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Minimally invasive surgery in the cervical spine: recent advances

Wang, Michael Y

Current Opinion in Orthopaedics: May 2007 - Volume 18 - Issue 3 - p 259–262
doi: 10.1097/BCO.0b013e3280d646f5
Cervical spine

Purpose of review: Surgical intervention for decompression or stabilization of the cervical spine is a common procedure utilized over 200 000 times per year in the USA and the trend towards minimally invasive surgical intervention has made recent advances in this area.

Recent findings: Minimally invasive approaches for posterior cervical foraminotomy are becoming more widely utilized, with several large clinical series validating the safety and efficacy of this technique. Central canal decompression for spinal cord impingement as well as fusion and stabilization techniques are still in their infancy, but there are increasing reports of technical advances in this area.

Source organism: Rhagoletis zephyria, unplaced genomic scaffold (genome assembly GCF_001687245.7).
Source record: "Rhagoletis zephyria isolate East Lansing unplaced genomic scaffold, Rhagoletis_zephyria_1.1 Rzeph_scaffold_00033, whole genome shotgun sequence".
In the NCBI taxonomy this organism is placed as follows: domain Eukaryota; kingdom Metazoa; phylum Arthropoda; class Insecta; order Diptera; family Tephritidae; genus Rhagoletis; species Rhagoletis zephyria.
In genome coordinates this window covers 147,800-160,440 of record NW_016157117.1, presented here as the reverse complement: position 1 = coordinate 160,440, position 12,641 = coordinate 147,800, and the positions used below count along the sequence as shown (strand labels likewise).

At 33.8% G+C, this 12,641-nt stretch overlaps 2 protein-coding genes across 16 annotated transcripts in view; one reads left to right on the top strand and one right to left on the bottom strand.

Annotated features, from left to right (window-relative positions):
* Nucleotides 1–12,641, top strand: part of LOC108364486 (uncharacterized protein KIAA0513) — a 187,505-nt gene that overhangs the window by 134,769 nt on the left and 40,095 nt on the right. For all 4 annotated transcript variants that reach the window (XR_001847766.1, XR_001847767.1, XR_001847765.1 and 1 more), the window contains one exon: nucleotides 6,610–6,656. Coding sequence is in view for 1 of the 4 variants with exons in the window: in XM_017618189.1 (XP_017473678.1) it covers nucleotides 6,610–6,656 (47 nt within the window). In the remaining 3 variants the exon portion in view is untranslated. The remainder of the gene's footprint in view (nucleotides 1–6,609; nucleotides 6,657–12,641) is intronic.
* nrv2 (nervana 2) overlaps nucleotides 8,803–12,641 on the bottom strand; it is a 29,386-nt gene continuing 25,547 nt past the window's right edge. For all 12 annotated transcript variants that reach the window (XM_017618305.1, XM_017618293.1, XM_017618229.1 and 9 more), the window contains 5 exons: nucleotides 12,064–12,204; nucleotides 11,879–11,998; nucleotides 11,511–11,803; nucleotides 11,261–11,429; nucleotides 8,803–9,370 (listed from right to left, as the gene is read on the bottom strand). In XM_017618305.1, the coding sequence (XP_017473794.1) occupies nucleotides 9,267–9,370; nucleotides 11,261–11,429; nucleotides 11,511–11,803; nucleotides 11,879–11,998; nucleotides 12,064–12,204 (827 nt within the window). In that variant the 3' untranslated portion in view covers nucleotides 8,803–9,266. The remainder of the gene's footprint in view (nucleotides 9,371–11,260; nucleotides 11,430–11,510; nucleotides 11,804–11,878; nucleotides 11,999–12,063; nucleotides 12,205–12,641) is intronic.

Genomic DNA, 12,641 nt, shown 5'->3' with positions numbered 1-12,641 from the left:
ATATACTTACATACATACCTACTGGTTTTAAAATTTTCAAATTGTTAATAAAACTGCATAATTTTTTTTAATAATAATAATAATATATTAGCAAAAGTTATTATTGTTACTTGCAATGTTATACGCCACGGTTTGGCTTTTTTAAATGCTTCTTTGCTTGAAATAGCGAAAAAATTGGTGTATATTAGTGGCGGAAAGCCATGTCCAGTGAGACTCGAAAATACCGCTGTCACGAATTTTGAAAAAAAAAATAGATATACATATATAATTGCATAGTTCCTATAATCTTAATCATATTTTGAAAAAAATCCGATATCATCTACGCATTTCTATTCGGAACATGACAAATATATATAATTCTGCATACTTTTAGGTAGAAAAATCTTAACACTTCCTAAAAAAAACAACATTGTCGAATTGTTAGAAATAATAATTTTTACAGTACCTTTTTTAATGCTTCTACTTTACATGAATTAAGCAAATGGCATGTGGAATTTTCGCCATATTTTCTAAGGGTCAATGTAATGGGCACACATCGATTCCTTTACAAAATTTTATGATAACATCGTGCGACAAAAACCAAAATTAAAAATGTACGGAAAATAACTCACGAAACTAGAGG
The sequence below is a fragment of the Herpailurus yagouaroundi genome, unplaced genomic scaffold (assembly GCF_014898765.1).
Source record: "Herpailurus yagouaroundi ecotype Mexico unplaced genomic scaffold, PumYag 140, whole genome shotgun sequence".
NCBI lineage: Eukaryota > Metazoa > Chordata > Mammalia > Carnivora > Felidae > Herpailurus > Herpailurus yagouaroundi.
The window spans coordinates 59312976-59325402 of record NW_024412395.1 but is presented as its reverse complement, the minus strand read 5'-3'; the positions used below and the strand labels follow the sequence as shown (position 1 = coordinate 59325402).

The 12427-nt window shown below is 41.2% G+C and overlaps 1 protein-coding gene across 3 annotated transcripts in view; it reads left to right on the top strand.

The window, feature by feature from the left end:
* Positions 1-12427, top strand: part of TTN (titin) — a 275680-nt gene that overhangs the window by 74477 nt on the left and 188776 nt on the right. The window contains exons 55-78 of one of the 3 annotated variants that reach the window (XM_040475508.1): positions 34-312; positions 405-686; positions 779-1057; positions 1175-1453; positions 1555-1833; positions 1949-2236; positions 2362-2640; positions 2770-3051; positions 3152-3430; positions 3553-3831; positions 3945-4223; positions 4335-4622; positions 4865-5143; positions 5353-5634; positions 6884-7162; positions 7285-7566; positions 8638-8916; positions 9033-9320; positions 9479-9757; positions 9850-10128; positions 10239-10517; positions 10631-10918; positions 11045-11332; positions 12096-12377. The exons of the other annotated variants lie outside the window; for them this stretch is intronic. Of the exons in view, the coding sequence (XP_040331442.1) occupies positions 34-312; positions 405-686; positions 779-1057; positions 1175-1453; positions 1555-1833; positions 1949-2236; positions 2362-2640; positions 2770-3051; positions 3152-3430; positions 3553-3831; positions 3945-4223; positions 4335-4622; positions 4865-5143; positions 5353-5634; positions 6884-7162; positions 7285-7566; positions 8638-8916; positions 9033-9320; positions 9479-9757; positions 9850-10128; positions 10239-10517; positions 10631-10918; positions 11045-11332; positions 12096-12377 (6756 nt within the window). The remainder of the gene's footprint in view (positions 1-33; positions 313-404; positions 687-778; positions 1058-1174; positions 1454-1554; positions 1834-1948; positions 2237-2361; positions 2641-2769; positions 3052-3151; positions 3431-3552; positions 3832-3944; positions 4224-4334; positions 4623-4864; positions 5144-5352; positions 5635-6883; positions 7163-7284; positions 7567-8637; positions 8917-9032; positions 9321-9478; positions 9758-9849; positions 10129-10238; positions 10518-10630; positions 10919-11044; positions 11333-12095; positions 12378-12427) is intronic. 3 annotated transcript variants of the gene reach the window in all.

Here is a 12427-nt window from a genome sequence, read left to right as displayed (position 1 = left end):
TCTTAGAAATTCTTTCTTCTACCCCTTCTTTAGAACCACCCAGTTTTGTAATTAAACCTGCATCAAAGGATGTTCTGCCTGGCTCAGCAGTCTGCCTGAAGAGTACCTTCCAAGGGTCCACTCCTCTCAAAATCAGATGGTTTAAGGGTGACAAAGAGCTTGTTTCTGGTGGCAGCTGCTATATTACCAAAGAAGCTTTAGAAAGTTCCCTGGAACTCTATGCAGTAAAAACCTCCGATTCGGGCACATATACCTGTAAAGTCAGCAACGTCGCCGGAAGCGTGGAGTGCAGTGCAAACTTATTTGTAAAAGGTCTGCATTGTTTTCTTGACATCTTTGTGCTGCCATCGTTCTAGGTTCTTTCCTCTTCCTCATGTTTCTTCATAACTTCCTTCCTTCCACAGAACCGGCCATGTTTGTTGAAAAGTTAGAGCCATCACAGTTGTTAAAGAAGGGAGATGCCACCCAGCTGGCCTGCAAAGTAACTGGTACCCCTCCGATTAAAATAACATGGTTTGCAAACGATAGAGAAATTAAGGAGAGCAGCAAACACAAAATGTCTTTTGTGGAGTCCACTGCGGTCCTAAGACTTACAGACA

Summary: Minimally invasive surgical treatments for pathology affecting the cervical spine are being developed and numerous reports of new surgical techniques have emerged over the last 5 years. Advances in imaging, micromanipulation and robotics will likely lead to effective treatments that may supplant some of our current open surgical techniques.

Department of Neurological Surgery, University of Southern California, Los Angeles, California, USA

Correspondence to Michael Y. Wang, MD, Spine Director, Department of Neurological Surgery, University of Southern California, 1200 North State Street, Suite 5046, Los Angeles, CA 90033, USA Tel: +1 323 226 7421; fax: +1 323 226 7833; e-mail:

© 2007 Lippincott Williams & Wilkins, Inc.